It was in December 2020 when a virtual session was organised about the need for gender affirmative university spaces with Trans Rights Now founder Grace Banu, Dalit Queer Project coordinator Kaushal Bodwal, and Associate professor at Ashoka University, Bittu Kondaiah, that Aruvi first presented their case upon receiving an invitation from Sanjith, who was one of the organisers of the event. As TNM reported earlier, Aruvi faced harassment and humiliation in the absence of equitable housing on campus. After this, Aruvi began working with the administration to push for gender-neutral hostels on campus, reportedly with inputs from some QC members.

On April 8, 2021, after a meeting between the administration, students’ union, Aruvi and another queer student representative, it was decided to set up a committee to look into the matter. However, many students found themselves dissatisfied with the lack of adequate representation from the queer community and transparency in these discussions with the administration. The QC member says that while with Aruvi’s case, the administration appears more willing to listen and is more curious to learn about trans issues than before, the administration is also looking to be informed about the issues in the first place. There has to be diversity about who’s informing and educating them, she adds. 

Bittu, who previously taught at UoH, also says that despite multiple people bringing up the need for gender-neutral housing and spaces on university campuses, there is often apathy and inertia on the administration’s part which is why these things don’t get institutionalised. “Several allies over the years have said they will do something about this, but nothing happens till a trans student comes and voices the lack of such spaces after going through difficulties,” he says.

Students point out that whenever the students’ union elections happen, the parties and candidates come to queer persons to ask them for points to include in their manifesto. However, none of them really act on those points after being elected. Earlier, when some Left parties demanded gender-neutral hostels while campaigning, they excluded queer people, and made the demand for married couples only. “If there are only heteronormative unions and bodies deciding on gender-neutral spaces, how do we ensure that the rules are not queerphobic or transphobic?” the QC member asks.

“One of the biggest challenges now is how to get the ball rolling – who do we write to? Do we take existing hostels and make a gender-neutral wing? To navigate the bureaucracy is a challenge,” Sayantan says. Some members of the QC are planning to write to the administration asking for adequate representation in the committee that is set to look into gender-neutral housing on campus.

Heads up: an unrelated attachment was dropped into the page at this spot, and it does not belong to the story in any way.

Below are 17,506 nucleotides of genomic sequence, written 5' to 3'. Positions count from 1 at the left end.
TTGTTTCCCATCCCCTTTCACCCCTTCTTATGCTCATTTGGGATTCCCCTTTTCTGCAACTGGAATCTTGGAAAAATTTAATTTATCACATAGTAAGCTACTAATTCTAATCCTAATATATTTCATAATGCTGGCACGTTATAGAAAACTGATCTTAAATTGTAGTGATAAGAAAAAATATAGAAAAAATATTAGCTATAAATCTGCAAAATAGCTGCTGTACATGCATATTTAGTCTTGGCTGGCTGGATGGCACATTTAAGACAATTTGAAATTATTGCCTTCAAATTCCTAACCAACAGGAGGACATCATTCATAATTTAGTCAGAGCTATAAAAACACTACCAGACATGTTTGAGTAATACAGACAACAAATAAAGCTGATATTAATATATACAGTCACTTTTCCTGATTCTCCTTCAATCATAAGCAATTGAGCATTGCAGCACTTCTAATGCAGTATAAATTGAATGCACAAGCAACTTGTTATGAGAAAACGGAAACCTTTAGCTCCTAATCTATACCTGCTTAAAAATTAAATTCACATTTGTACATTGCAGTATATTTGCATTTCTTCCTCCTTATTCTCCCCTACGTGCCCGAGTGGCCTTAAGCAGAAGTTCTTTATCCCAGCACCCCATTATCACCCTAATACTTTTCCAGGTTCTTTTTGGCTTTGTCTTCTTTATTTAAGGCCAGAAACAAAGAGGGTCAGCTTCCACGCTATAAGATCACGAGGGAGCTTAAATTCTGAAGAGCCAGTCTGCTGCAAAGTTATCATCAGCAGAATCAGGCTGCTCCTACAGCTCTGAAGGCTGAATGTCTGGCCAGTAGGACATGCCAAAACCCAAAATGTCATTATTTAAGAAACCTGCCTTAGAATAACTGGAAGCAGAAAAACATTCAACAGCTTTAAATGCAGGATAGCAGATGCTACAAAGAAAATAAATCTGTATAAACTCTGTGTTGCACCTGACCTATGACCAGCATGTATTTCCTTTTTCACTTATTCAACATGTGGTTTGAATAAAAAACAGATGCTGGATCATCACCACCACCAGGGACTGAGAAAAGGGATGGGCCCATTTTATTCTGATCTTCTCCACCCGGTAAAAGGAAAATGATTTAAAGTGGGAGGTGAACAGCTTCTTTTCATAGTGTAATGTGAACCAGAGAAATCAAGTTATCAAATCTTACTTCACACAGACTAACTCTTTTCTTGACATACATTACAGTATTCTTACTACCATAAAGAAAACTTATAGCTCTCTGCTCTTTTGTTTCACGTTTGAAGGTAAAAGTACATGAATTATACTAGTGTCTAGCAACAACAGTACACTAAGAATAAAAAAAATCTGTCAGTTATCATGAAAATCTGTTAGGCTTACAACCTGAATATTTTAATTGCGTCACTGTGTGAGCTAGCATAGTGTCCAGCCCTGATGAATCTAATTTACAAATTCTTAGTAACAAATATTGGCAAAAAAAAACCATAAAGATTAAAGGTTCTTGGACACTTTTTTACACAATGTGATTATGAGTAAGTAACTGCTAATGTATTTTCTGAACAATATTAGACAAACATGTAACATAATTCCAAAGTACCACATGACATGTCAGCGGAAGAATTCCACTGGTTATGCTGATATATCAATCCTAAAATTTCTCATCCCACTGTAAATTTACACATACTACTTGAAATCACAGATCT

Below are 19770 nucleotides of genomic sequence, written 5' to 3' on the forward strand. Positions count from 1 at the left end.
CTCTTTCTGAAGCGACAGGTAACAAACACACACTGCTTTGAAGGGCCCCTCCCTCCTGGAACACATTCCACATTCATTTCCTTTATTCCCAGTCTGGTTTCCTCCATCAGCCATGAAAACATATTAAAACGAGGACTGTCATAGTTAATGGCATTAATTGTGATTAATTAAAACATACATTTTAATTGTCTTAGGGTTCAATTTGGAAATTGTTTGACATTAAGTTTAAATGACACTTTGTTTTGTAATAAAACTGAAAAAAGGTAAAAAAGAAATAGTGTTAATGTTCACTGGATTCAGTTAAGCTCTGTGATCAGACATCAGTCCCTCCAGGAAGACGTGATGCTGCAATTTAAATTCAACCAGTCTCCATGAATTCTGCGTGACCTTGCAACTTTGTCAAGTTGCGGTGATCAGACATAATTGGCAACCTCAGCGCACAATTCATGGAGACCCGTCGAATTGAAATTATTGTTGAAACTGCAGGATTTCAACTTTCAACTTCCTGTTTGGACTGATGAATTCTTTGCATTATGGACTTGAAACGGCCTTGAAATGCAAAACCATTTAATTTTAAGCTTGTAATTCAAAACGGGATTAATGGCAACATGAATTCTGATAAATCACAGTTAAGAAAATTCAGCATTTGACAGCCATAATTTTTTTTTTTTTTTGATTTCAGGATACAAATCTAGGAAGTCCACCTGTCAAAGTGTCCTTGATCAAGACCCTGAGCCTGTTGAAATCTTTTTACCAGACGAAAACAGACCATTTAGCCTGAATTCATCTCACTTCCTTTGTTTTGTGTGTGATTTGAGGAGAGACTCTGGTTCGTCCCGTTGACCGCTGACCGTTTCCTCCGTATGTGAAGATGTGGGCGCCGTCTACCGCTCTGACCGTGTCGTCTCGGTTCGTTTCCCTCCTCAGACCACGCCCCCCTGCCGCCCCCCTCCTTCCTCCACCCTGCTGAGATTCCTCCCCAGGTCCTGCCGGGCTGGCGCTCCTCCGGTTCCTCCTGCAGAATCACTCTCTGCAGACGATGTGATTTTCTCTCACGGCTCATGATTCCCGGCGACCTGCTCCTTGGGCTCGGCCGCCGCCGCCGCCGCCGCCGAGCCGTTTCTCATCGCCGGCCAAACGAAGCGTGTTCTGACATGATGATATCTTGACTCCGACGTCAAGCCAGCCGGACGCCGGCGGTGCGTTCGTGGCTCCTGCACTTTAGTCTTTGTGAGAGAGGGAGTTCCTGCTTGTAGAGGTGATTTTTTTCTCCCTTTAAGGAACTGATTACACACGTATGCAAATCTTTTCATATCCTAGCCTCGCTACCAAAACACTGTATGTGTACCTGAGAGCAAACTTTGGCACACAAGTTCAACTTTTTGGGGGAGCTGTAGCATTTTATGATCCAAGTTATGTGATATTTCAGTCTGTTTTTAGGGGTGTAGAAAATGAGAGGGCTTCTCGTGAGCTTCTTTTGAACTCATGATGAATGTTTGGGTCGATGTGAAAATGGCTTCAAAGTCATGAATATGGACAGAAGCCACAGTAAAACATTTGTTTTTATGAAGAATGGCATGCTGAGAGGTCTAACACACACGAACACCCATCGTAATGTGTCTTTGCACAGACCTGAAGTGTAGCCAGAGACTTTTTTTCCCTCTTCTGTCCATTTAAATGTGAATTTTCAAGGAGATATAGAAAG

Why gender-neutral spaces?

As per Aruvi’s update to their open letter, the Pro VC, Prof Rajasekhar has given an assurance that security personnel in the campus will not stop or harass gender non-conforming students. Prof Rajasekhar had told TNM that there is a “procedure” and then “administration’s own mechanism” to be followed for setting up gender-neutral housing in the university.

The problem with the university’s approach to the issue is that queer persons find themselves disadvantaged when they spend a disproportionate amount of time feeling excluded, unsafe, and unwelcome.

When Sanjith came on campus, they say that they knew they would not get the administration’s support if something untoward happened to them. “There was an incident of assault against a trans person in the men’s hostel before the decriminalisation of section 377 of the IPC. The survivor was not supported by the admin, and it was a big precedent for people like me. This is why we started the Queer Collective – we thought we’d have a voice as a group. However, not everyone can be open about their gender and sexuality. Trans people from marginalised castes and other minority groups, for instance, are already vulnerable in society. It's hard to put yourself out there to fight for your rights when you expect backlash from your own community and don't have many avenues of support,” he explains.

Sayantan, too, remembers having no option but to stay in the men’s hostel during their time at the university. “It was traumatic,” they say. “Hostels also take time to ideate and build. The university should have these spaces ready for trans and non-binary people.”

Bittu asserts, “Apart from hostels, universities also need to have gender-neutral bathrooms that allow queer people with confidential ways to live their self-identified gender, and not feel compelled to out their identity. Being in gender-segregated housing for people who are non-binary or queer affects their day-to-day functionality and wellbeing. For people who identify in the gender binary, they can have the option of living in men’s or women’s only hostels.” He adds that it is possible that that violence faced by trans and queer people in gendered hostels could replicate in gender-neutral housing, but its likelihood is lowered, especially at graduate levels, when students are more sensitive and aware.

“It should be up to the self-identifying student to access these spaces once they exist, without any requirement for medical certifications. To prevent violence in gender-neutral housing, an anti-discrimination code and body can be set up to look into it, like an anti-ragging policy. The Transgender Welfare Committee can also work with the hostel administration and look into the grievance and redressal mechanisms if and when issues emerge,” adds Sanjith.